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dc.contributor.authorSun, Xiaorui
dc.date.accessioned2018-03-21T19:15:13Z
dc.date.available2018-03-21T19:15:13Z
dc.date.issued2018-03-12
dc.identifier.urihttp://hdl.handle.net/1853/59432
dc.descriptionPresented on March 12, 2018 at 11:00 a.m. in the Klaus Advanced Computing Building, Room 1116E.en_US
dc.descriptionXiaorui Sun is a postdoctoral researcher at Microsoft Research Redmond. Prior to joining Microsoft, he was a Google Research Fellow at Simons Institute at UC Berkeley. His research focuses on the design and analysis of algorithms with an emphasis on big data processing, including algorithmic graph theory, massively parallel computing and machine learning theory.en_US
dc.descriptionRuntime: 58:39 minutesen_US
dc.description.abstractWe study the edge query complexity of graph isomorphism in the property testing model for dense graphs. We give an algorithm that makes n^{1+o(1)} queries, improving on the previous best bound of O~(n^{5/4}). Since the problem is known to require \Omega(n) queries, our algorithm is optimal up to a subpolynomial factor. While trying to extend a known connection to distribution testing, discovered by Fischer and Matsliah (SICOMP 2008), one encounters a natural obstacle presented by sampling lower bounds such as the $\Omega(n^{2/3})$-sample lower bound for distribution closeness testing (Valiant, SICOMP 2011). In the context of graph isomorphism testing, these bounds lead to an $n^{1+\Omega(1)}$ barrier for Fischer and Matsliah's approach. We circumvent these limitations by exploiting a geometric representation of the connectivity of vertices. An approximate representation of similarities between vertices can be learned with a near-linear number of queries and allows relaxed versions of sampling and distribution testing problems to be solved more efficiently. Joint work with Krzysztof Onaken_US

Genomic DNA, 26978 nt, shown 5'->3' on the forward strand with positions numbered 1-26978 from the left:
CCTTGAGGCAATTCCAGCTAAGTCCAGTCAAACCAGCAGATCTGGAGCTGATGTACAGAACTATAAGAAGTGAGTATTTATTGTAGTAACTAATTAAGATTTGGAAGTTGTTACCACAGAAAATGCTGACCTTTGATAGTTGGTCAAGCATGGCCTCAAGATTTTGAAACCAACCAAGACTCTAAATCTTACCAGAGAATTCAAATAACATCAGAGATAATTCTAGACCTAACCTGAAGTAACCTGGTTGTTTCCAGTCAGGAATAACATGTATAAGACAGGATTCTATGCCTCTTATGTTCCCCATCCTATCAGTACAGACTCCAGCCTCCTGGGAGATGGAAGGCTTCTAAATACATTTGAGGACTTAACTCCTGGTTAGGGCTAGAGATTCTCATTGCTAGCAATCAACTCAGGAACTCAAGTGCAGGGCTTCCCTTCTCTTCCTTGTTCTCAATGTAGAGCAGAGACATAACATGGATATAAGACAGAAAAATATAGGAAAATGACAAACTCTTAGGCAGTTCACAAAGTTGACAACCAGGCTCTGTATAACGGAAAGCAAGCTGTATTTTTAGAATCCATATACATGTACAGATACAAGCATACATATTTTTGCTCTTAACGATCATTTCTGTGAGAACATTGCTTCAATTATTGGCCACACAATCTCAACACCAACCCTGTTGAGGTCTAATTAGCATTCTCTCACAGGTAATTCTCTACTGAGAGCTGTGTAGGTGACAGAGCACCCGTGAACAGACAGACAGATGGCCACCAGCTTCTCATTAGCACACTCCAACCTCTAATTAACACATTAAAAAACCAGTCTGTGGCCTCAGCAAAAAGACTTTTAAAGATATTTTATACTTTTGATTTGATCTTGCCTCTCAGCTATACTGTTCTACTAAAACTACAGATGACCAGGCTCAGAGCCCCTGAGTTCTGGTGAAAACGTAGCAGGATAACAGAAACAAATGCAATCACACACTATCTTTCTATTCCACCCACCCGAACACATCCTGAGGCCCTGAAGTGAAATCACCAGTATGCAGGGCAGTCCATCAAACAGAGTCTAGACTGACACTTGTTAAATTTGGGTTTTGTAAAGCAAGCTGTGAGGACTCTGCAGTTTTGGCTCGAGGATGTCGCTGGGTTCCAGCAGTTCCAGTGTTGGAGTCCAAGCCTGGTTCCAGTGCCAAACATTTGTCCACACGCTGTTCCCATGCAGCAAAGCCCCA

dc.format.extent58:39 minutes
dc.language.isoen_USen_US
dc.relation.ispartofseriesARC Colloquiumen_US
dc.subjectGraph isomorphismen_US
dc.titleThe Query Complexity of Graph Isomorphism: Bypassing Distribution Testing Lower Boundsen_US
dc.typeLectureen_US
dc.typeVideoen_US
dc.contributor.corporatenameGeorgia Institute of Technology. Algorithms, Randomness and Complexity Centeren_US
dc.contributor.corporatenameMicrosoft Researchen_US


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